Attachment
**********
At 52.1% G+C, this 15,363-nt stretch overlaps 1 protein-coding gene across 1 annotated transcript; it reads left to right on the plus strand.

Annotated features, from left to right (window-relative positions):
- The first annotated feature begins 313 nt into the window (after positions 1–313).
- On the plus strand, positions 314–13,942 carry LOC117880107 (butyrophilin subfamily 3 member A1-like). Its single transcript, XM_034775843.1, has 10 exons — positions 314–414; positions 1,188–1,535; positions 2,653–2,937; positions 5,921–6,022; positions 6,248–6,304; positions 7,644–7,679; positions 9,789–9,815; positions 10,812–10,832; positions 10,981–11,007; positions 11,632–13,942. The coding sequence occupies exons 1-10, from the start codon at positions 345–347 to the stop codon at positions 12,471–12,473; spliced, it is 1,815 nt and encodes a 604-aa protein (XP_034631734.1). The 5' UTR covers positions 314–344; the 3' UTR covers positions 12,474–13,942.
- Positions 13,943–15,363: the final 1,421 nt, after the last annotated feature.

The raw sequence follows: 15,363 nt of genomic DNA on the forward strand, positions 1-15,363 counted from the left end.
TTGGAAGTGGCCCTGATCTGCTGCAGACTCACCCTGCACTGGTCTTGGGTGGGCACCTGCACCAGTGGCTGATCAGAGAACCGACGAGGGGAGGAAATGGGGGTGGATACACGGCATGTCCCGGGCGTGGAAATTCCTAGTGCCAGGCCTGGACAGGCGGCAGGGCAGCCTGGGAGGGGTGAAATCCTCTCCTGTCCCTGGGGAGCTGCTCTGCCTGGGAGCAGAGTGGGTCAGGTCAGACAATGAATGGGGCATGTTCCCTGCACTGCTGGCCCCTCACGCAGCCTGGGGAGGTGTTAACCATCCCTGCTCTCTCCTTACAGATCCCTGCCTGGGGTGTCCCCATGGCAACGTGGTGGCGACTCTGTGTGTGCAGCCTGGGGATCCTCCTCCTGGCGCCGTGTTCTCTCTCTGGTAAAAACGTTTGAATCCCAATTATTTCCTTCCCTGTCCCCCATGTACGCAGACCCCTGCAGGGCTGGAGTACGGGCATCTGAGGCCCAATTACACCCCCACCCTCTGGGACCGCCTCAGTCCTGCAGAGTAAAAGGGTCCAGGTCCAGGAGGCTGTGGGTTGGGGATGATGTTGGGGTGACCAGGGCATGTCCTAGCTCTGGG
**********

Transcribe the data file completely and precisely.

At 52.1% G+C, this 15,363-nt stretch overlaps 1 protein-coding gene across 1 annotated transcript; it reads left to right on the plus strand.

Annotated features, from left to right (window-relative positions):
- The first annotated feature begins 313 nt into the window (after positions 1–313).
- On the plus strand, positions 314–13,942 carry LOC117880107 (butyrophilin subfamily 3 member A1-like). Its single transcript, XM_034775843.1, has 10 exons — positions 314–414; positions 1,188–1,535; positions 2,653–2,937; positions 5,921–6,022; positions 6,248–6,304; positions 7,644–7,679; positions 9,789–9,815; positions 10,812–10,832; positions 10,981–11,007; positions 11,632–13,942. The coding sequence occupies exons 1-10, from the start codon at positions 345–347 to the stop codon at positions 12,471–12,473; spliced, it is 1,815 nt and encodes a 604-aa protein (XP_034631734.1). The 5' UTR covers positions 314–344; the 3' UTR covers positions 12,474–13,942.
- Positions 13,943–15,363: the final 1,421 nt, after the last annotated feature.

The raw sequence follows: 15,363 nt of genomic DNA on the forward strand, positions 1-15,363 counted from the left end.
TTGGAAGTGGCCCTGATCTGCTGCAGACTCACCCTGCACTGGTCTTGGGTGGGCACCTGCACCAGTGGCTGATCAGAGAACCGACGAGGGGAGGAAATGGGGGTGGATACACGGCATGTCCCGGGCGTGGAAATTCCTAGTGCCAGGCCTGGACAGGCGGCAGGGCAGCCTGGGAGGGGTGAAATCCTCTCCTGTCCCTGGGGAGCTGCTCTGCCTGGGAGCAGAGTGGGTCAGGTCAGACAATGAATGGGGCATGTTCCCTGCACTGCTGGCCCCTCACGCAGCCTGGGGAGGTGTTAACCATCCCTGCTCTCTCCTTACAGATCCCTGCCTGGGGTGTCCCCATGGCAACGTGGTGGCGACTCTGTGTGTGCAGCCTGGGGATCCTCCTCCTGGCGCCGTGTTCTCTCTCTGGTAAAAACGTTTGAATCCCAATTATTTCCTTCCCTGTCCCCCATGTACGCAGACCCCTGCAGGGCTGGAGTACGGGCATCTGAGGCCCAATTACACCCCCACCCTCTGGGACCGCCTCAGTCCTGCAGAGTAAAAGGGTCCAGGTCCAGGAGGCTGTGGGTTGGGGATGATGTTGGGGTGACCAGGGCATGTCCTAGCTCTGGG